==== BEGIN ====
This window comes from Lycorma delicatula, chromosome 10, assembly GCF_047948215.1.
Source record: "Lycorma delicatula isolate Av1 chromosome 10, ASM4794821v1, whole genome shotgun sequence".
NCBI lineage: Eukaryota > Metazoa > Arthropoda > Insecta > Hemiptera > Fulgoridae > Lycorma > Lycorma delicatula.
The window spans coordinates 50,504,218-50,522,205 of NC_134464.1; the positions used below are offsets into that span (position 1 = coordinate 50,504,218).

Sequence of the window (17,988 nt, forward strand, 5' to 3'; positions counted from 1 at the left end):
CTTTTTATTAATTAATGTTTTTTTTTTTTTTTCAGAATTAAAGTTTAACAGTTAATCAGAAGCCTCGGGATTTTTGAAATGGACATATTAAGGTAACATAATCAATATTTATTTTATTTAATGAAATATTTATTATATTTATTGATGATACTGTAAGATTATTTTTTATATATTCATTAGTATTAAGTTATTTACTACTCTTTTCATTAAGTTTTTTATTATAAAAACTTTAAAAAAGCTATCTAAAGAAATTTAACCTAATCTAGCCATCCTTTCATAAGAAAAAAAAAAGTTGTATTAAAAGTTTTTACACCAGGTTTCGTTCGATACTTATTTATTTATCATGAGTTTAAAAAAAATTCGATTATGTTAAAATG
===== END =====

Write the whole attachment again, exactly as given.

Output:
This window comes from Lycorma delicatula, chromosome 10, assembly GCF_047948215.1.
Source record: "Lycorma delicatula isolate Av1 chromosome 10, ASM4794821v1, whole genome shotgun sequence".
NCBI lineage: Eukaryota > Metazoa > Arthropoda > Insecta > Hemiptera > Fulgoridae > Lycorma > Lycorma delicatula.
The window spans coordinates 50,504,218-50,522,205 of NC_134464.1; the positions used below are offsets into that span (position 1 = coordinate 50,504,218).

Sequence of the window (17,988 nt, forward strand, 5' to 3'; positions counted from 1 at the left end):
CTTTTTATTAATTAATGTTTTTTTTTTTTTTTCAGAATTAAAGTTTAACAGTTAATCAGAAGCCTCGGGATTTTTGAAATGGACATATTAAGGTAACATAATCAATATTTATTTTATTTAATGAAATATTTATTATATTTATTGATGATACTGTAAGATTATTTTTTATATATTCATTAGTATTAAGTTATTTACTACTCTTTTCATTAAGTTTTTTATTATAAAAACTTTAAAAAAGCTATCTAAAGAAATTTAACCTAATCTAGCCATCCTTTCATAAGAAAAAAAAAAGTTGTATTAAAAGTTTTTACACCAGGTTTCGTTCGATACTTATTTATTTATCATGAGTTTAAAAAAAATTCGATTATGTTAAAATG